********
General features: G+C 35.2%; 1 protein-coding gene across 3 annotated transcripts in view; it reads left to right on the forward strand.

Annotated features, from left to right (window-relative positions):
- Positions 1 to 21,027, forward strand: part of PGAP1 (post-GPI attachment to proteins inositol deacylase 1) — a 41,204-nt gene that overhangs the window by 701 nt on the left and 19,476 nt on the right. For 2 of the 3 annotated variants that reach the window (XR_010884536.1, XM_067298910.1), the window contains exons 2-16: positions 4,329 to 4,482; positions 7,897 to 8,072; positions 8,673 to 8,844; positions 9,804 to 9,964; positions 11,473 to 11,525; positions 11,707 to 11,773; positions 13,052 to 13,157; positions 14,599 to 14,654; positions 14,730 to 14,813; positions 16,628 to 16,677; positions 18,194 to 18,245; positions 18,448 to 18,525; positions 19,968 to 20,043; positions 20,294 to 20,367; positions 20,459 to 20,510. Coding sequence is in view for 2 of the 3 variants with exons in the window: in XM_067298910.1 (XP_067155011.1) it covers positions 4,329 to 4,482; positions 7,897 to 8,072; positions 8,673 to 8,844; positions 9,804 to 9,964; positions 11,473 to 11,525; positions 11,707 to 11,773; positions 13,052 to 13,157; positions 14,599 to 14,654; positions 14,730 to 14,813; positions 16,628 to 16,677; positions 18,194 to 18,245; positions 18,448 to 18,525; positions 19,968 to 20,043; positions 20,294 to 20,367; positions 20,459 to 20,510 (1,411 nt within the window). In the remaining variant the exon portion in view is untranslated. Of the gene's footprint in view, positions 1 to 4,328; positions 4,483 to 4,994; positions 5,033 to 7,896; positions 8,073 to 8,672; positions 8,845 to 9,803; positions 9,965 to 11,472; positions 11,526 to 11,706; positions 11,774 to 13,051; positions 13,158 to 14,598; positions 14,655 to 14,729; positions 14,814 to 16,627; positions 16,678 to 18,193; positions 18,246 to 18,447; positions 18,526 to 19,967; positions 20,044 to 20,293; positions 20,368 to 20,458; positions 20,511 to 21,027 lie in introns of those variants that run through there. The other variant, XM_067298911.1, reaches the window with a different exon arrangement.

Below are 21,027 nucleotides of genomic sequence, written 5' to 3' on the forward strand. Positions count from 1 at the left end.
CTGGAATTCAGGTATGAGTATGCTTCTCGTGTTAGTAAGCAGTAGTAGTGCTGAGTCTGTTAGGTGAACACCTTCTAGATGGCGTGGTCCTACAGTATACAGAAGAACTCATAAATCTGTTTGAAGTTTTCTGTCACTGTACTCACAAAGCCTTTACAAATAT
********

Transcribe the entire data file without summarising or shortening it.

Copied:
General features: G+C 35.2%; 1 protein-coding gene across 3 annotated transcripts in view; it reads left to right on the forward strand.

Annotated features, from left to right (window-relative positions):
- Positions 1 to 21,027, forward strand: part of PGAP1 (post-GPI attachment to proteins inositol deacylase 1) — a 41,204-nt gene that overhangs the window by 701 nt on the left and 19,476 nt on the right. For 2 of the 3 annotated variants that reach the window (XR_010884536.1, XM_067298910.1), the window contains exons 2-16: positions 4,329 to 4,482; positions 7,897 to 8,072; positions 8,673 to 8,844; positions 9,804 to 9,964; positions 11,473 to 11,525; positions 11,707 to 11,773; positions 13,052 to 13,157; positions 14,599 to 14,654; positions 14,730 to 14,813; positions 16,628 to 16,677; positions 18,194 to 18,245; positions 18,448 to 18,525; positions 19,968 to 20,043; positions 20,294 to 20,367; positions 20,459 to 20,510. Coding sequence is in view for 2 of the 3 variants with exons in the window: in XM_067298910.1 (XP_067155011.1) it covers positions 4,329 to 4,482; positions 7,897 to 8,072; positions 8,673 to 8,844; positions 9,804 to 9,964; positions 11,473 to 11,525; positions 11,707 to 11,773; positions 13,052 to 13,157; positions 14,599 to 14,654; positions 14,730 to 14,813; positions 16,628 to 16,677; positions 18,194 to 18,245; positions 18,448 to 18,525; positions 19,968 to 20,043; positions 20,294 to 20,367; positions 20,459 to 20,510 (1,411 nt within the window). In the remaining variant the exon portion in view is untranslated. Of the gene's footprint in view, positions 1 to 4,328; positions 4,483 to 4,994; positions 5,033 to 7,896; positions 8,073 to 8,672; positions 8,845 to 9,803; positions 9,965 to 11,472; positions 11,526 to 11,706; positions 11,774 to 13,051; positions 13,158 to 14,598; positions 14,655 to 14,729; positions 14,814 to 16,627; positions 16,678 to 18,193; positions 18,246 to 18,447; positions 18,526 to 19,967; positions 20,044 to 20,293; positions 20,368 to 20,458; positions 20,511 to 21,027 lie in introns of those variants that run through there. The other variant, XM_067298911.1, reaches the window with a different exon arrangement.

Below are 21,027 nucleotides of genomic sequence, written 5' to 3' on the forward strand. Positions count from 1 at the left end.
CTGGAATTCAGGTATGAGTATGCTTCTCGTGTTAGTAAGCAGTAGTAGTGCTGAGTCTGTTAGGTGAACACCTTCTAGATGGCGTGGTCCTACAGTATACAGAAGAACTCATAAATCTGTTTGAAGTTTTCTGTCACTGTACTCACAAAGCCTTTACAAATAT